During President Obama's tenure, St. Patrick's day has customarily brought two things to Washington: a visit from the Irish prime minister and a joke or two from the country's most notable Irish-American, Vice President Joe Biden.
On those counts, at least, St. Patrick's Day 2015 is off to a successful start.
Enda Kenny, the prime minister (or Taoiseach) of Ireland, began his day by sharing breakfast with Biden at the vice president's residence at the Naval Observatory. Biden welcomed Kenny and his wife, Fionnuala O'Kelly, and before they entered the residence, they turned around for a photo-op, and Biden joked, as they posed, "Anyone wearing orange is not welcome in," he said, drawing a few laughs. After a moment, he added, "Only joking."
The remark was an allusion to the conflict between Irish Protestants and Irish Catholics that has continued, off and on, for centuries. The color orange symbolizes Protestants, while Catholics are represented by green.
In his remarks at the breakfast, Biden emphasized the need for an agreement between Catholics and Protestants in Northern Ireland to be "locked down" so both parties can "finally, finally, finally again bring an end to a dark chapter."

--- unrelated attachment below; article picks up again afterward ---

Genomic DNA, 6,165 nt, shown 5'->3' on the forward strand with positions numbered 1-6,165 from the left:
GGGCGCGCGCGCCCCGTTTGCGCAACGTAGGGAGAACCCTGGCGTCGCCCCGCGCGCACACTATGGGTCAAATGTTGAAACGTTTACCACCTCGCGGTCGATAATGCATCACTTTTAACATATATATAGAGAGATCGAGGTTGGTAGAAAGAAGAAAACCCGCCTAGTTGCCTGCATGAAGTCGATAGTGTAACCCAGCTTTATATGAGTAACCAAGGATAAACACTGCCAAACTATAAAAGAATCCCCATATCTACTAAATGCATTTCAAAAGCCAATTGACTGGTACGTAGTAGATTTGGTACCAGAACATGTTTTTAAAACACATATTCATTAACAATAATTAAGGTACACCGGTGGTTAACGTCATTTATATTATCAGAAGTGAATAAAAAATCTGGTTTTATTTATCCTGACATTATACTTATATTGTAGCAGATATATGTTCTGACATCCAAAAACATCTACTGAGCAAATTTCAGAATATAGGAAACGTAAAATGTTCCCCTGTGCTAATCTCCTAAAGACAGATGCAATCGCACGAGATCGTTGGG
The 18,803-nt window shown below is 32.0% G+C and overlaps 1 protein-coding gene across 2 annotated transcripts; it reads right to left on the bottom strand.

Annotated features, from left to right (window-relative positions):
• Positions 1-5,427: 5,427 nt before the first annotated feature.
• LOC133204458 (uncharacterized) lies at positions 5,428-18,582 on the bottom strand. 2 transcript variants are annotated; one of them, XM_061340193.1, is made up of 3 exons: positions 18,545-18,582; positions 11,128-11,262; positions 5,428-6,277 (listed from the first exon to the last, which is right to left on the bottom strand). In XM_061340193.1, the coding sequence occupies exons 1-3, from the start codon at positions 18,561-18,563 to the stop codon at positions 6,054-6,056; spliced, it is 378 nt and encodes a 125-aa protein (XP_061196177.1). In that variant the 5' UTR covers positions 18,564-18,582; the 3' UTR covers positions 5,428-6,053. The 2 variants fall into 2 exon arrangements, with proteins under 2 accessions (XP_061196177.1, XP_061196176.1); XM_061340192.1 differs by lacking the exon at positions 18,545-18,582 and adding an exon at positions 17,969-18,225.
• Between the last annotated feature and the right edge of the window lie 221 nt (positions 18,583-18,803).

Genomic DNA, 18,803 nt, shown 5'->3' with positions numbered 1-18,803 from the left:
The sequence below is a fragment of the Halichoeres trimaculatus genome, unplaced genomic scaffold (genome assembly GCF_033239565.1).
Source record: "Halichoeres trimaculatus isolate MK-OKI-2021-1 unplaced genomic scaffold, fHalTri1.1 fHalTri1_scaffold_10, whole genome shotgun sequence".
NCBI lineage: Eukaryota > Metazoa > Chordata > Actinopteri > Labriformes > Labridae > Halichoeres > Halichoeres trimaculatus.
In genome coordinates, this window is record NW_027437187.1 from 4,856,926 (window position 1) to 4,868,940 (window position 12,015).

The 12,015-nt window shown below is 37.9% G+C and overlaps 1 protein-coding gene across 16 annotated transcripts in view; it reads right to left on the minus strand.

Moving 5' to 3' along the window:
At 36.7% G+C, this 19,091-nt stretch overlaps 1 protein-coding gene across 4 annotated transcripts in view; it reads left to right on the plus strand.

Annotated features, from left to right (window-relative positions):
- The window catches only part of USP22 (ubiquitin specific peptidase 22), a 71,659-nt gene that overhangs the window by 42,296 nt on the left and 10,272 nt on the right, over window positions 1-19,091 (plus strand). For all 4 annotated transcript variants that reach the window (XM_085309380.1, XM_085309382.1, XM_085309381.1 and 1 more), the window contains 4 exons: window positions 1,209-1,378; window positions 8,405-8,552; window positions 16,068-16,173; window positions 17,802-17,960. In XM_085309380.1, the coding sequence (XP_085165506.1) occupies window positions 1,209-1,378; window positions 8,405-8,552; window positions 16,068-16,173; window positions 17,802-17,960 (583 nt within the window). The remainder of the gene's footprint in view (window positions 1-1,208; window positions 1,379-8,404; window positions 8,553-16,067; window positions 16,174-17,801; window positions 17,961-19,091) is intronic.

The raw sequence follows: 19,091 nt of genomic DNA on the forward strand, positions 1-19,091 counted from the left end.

Later on Tuesday, at the White House, where the fountain on the South Lawn was dyed green in honor of St. Patrick's Day, Kenny and Mr. Obama met in the Oval Office.
The president said the two men discussed the pending Transatlantic Trade agreement and the prospects for immigration reform. Kenny commended the president's recent move, currently tied up in the courts, to shelter millions of immigrants from the threat of deportation.
Mr. Obama also took the opportunity to criticize House Republicans' recently unveiled budget proposal.
"I was hoping for a little luck of the Irish as the Republicans put forward their budget today," the president said. "Unfortunately what we're seeing right now is a failure to invest in education and infrastructure and research and...national defense, all the things that we need to grow to create jobs, to stay at the forefront of innovation, and to keep our country safe. It's not a budget that reflects the future. It's not a budget that reflects growth."
"I'll keep my four-leaf clover in my pocket and see if [House Speaker John Boehner] and [Senate Majority Leader] Mitch McConnell and others are interested in having that conversation," he added.